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So this is my last column for The Daily Pennsylvanian - unless my editor talks me into writing one for finals week, but I wouldn't hold my breath if I were you.

Since this will be my last glorious chance to bestow my sagacity and insight upon you, my public, I have scribbled down some advice that some of you will hopefully take to heart during your time here at dear old Pennsylvania. For the sake of banality, I have arranged them into Dos and Don'ts.

Do: Skip class when it's worth it. St. Patrick's Day is a national holiday as far as I'm concerned, and while we're at it, so is Hey Day if you're a junior. You're only in college for four years (well, most of you), so live a little - you can always grab notes from a nerdy workaholic who plans to start living sometime after his pension kicks in.

Don't: Skip class when it isn't worth it. Raining outside? A little cold? Kinda hungover? Go to class, you lazy bastard.

Do: Something. Mentor a kid, play rugby, start a club or just get involved in something. College should be much more than just studying and drinking - even though both are excellent ways to spend a Monday morning. My closest friends here are my teammates and frat brothers, whom I would have never met outside these groups.

Don't: Do just anything. The Penn Democrats don't need another faceless name on their listserv. Some of the performance arts groups here are great, but a lot aren't: Don't end up in Penn's Premier All-Male Scientologist A Cappella Group, the Harmonious Hubbards. Especially if that means becoming a Scientologist.

Do: Make jokes at the expense of Scientology. It's so easy!

Don't: Wait until second semester senior year to knock out those requirements. It sucks to take a language class four days a week while all your friends are busy sunbathing and drinking. Trust me.

Do: Explore Philly. This city is amazing. You cannot disparage Philadelphia - or incessantly compare it unfavorably to New York - if you have never ventured west of 40th, north of Vine or south of South. Philadelphia is more than cheesesteaks, rowdy sport fans and Old City.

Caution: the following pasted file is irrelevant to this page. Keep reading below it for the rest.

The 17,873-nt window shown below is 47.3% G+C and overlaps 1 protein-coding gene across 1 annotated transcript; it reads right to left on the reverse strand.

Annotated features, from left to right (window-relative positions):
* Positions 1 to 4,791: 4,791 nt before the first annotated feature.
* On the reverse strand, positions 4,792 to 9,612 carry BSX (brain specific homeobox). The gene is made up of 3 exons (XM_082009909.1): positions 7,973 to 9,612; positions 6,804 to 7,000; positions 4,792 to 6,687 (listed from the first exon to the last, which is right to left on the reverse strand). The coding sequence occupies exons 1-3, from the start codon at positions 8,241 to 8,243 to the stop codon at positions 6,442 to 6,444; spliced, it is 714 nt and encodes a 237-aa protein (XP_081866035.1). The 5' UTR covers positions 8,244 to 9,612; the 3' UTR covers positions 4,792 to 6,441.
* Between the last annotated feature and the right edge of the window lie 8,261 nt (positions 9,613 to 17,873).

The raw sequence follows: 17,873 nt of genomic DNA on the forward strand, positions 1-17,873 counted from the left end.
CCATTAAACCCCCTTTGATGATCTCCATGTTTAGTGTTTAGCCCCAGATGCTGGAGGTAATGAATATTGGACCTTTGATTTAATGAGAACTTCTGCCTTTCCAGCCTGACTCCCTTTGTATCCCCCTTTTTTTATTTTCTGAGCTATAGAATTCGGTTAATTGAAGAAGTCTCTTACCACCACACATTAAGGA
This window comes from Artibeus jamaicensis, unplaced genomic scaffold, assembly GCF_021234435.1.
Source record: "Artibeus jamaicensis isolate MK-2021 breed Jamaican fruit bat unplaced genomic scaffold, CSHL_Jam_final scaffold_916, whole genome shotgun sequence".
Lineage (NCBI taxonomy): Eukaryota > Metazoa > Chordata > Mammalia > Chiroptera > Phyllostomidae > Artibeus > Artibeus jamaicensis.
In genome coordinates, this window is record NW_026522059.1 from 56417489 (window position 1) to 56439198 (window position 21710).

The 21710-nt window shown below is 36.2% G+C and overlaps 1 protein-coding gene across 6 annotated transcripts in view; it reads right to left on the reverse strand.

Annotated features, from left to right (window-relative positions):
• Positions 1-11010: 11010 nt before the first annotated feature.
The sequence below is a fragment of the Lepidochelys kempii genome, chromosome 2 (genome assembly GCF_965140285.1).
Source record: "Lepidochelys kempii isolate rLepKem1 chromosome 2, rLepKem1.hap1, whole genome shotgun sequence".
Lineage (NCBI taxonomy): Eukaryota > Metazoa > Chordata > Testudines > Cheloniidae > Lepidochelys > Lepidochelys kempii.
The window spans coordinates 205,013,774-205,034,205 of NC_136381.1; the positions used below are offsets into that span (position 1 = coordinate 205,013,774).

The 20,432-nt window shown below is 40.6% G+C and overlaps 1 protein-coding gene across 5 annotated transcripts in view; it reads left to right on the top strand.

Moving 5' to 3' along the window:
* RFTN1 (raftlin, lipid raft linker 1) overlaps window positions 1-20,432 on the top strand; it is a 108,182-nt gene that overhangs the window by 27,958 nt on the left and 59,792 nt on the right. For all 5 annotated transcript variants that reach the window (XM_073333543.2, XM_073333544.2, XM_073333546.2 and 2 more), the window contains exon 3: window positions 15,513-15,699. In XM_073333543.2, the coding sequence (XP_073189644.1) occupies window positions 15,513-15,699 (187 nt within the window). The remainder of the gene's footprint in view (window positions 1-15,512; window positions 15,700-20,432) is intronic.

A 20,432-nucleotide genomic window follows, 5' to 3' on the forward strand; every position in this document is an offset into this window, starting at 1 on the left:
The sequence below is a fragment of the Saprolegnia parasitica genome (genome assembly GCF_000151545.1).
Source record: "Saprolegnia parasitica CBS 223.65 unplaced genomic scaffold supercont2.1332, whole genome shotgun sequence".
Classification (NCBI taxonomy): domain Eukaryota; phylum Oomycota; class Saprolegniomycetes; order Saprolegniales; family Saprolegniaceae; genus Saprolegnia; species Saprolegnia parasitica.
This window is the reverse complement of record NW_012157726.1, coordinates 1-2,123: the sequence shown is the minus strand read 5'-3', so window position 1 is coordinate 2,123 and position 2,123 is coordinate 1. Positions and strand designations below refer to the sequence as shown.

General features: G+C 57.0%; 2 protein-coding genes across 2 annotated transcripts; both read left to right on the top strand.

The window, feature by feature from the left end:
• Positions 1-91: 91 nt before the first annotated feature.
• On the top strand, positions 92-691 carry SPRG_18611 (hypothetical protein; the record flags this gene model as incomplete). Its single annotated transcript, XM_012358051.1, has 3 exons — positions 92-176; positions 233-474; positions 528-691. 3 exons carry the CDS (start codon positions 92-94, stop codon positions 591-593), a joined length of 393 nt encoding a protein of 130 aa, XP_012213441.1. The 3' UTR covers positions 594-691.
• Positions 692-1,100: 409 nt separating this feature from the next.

Don't: Let this school get to you. Yes, we have a lot of work to do. No, I don't want to listen to you complain about how many exams and papers you have. Yes, we're pretty smart. No, this does not grant you license to be a pretentious snob, not even to the Drexel students.

Do: Embrace Penn's traditions. When I first arrived here, I thought all of this was a little silly. Penn students were wasting perfectly good bread and yelling for no reason before an Econ exam. There was a distressing dearth of rational action from a school that was founded to teach pragmatic studies like business and political science.

And our fight song was even worse! To a deaf man, the Quakers are clearly a bunch of Nazis. Every time I went to a game or saw Mask and Wig, I would silently apologize to any Jews in the room.

But now, as I approach graduation, these seemingly absurd rituals have worked their infatuating magic on me. Traditions are what bind this year with yesteryear and keep us united as one University. So go to the Homecoming Game, buy the Hey Day shirt and bite someone's hat while getting all sorts of junk thrown on you. (And hug your attackers!) You'll be glad you did.

Don't: Call every exam a midterm. There can only be one middle of a term, thus you cannot have more than one midterm.

Even more inane are "midterms" on Hey Day. It's the last day of classes and therefore the furthest possible day from the middle of term.

And so I implore the youngsters reading to heed an old man's words.

Embrace Penn with both hands and take it for all it's worth. Because in a blink you'll be writing your last DP column, wishing you could do it all again.

Jim Saksa is a College senior from Toms River, N.J. His e-mail address is You, Sir, are an Idiot appears on Mondays.

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